what are your thoughts on this?


_____________________________________________________

on the ukranian topic. here's what I've been able to peice together.

The Russian Federation has been using what are traditionally called in Great Game terms, false flag forces. Born in Russia, speak Russian, trained by and enlisted in the Russian military, using hardware provided by Russian arms companies with weapons shipments disguised as foreign aid, and bare no insigna on their shoulder. They also intimidate or drive off any reporters or those with cell phone cameras who they catch observing them. They form the fighting heart of the rebels, and clam to be rebels.

Ukrane is allied with the US and EU and is reaping the military benefits of being aligned with great powers. The soldiers are Ukrainian military, born in Ukraine, and bare a Ukrainian flag on their uniforms. Their equipment is American and German provided, as is their training. Their military command also has access to american satellite coverage and can see all the action on the Russian/Ukrainian border the Russian Federation doesn't want them to see.


If previous battles are anything to look at The false flag troops form the veteran core of the rebel forces, and russia provides command and control.

Basicly "rebel" forces are reliant on deception and suprise blitz attacks while ukranian forces are reliant on detecting those attacks, then stopping and counterattacking. Both sides are trying to play the good guy, and after the massive fuckup of shooting down a civilian passenger plane the "rebel" forces are loosing that propaganda war. The constant struggle and the stubborn Ukrainian resistance and refusal to submit seems to be bleeding the russian federation. That said if pushed they have a lot of blood to spend.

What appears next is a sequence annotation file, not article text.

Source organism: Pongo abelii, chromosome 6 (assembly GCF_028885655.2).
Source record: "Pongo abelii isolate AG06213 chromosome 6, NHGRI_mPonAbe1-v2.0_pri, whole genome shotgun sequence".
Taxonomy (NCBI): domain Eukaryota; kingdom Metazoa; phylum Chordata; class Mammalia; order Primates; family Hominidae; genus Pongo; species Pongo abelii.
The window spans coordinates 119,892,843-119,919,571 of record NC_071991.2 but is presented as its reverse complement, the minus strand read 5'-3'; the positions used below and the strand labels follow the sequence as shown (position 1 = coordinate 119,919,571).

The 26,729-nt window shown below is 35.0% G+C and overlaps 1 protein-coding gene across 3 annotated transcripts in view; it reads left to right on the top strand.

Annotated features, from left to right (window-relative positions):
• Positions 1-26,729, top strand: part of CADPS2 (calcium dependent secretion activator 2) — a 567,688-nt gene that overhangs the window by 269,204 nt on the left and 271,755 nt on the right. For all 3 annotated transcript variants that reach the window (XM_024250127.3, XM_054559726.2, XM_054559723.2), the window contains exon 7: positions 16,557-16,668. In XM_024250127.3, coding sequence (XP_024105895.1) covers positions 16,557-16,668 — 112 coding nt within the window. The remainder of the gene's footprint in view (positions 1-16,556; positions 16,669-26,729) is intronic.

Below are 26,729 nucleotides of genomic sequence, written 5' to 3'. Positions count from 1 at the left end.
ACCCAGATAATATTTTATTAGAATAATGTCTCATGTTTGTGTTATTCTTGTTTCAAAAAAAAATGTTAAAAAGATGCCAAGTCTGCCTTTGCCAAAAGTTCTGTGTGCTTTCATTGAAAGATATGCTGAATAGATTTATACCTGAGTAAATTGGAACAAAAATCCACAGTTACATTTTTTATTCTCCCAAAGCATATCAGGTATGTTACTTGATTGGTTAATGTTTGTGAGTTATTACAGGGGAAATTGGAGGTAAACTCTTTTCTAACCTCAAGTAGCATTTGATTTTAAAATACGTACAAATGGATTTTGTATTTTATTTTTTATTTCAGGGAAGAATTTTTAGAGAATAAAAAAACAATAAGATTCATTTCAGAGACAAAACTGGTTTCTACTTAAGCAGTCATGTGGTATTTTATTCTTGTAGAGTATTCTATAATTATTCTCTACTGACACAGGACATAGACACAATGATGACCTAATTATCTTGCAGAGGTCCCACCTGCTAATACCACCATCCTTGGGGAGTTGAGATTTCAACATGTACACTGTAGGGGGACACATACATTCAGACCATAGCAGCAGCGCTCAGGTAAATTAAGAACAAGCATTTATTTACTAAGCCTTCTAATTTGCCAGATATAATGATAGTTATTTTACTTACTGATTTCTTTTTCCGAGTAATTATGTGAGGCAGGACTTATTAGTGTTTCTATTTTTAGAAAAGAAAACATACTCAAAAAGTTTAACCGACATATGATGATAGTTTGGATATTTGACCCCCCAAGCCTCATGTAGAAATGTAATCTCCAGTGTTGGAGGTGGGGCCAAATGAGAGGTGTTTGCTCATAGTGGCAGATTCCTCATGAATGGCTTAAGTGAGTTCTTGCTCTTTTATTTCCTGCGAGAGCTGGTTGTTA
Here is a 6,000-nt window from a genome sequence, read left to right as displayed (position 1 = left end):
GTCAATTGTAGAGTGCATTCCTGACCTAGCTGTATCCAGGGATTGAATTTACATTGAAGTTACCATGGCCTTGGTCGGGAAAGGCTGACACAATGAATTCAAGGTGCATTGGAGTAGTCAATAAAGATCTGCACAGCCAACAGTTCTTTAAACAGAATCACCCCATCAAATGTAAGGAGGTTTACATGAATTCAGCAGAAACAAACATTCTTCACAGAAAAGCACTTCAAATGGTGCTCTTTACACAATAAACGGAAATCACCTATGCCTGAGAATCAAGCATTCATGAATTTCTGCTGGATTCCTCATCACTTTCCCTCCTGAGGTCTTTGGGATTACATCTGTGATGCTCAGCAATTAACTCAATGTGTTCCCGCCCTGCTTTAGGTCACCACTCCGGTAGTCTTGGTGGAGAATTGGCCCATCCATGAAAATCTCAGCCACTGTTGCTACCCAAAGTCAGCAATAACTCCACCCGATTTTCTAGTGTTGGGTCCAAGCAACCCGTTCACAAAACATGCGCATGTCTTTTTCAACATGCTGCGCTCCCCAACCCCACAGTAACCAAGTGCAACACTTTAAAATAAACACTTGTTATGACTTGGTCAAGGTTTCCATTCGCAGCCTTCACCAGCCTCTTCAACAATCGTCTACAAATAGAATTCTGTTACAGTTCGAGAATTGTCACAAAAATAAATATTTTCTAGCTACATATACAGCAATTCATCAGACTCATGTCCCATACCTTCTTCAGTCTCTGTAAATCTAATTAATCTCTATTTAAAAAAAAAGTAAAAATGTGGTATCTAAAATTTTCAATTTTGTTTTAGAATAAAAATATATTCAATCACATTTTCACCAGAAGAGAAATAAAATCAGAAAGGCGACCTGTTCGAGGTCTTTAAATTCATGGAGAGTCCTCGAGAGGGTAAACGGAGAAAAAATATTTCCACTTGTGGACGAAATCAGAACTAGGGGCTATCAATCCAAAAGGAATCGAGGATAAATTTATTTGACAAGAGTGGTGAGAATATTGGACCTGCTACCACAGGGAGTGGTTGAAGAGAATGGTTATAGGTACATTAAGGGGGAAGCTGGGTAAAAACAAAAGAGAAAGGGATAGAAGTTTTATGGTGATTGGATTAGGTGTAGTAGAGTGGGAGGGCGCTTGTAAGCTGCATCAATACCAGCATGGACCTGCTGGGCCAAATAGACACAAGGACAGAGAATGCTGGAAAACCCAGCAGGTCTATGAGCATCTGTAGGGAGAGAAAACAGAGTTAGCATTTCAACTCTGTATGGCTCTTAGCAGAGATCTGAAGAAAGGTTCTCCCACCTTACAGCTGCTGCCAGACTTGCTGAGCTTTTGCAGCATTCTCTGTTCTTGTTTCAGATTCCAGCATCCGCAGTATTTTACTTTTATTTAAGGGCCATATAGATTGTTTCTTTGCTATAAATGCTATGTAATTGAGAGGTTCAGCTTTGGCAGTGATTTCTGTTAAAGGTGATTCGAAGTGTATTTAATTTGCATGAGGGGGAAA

Spending treasure however seems to be a much more troubling issue for Moscow, the western world has cut Russia off completely from their financial institutions and are squeezing them across the international markets. Leaving china as Russia's only foreign creditor willing to not squeeze. That said China, dispite Fox's opinion that they are best friends due to being "communists" (yeah fox is bullshit  ;D ) China is more pro-china than pro-russian or pro-asia, and that will cost them in the long term.

Oil is also a large problem, russia is too dependent on it's oil industry.

I may dislike putin but he's the oldest player in the great game, this is going to be a big test for him.

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Re: What's in the news?
« Reply #1054 on: May 21, 2015, 09:52:34 PM »
Quote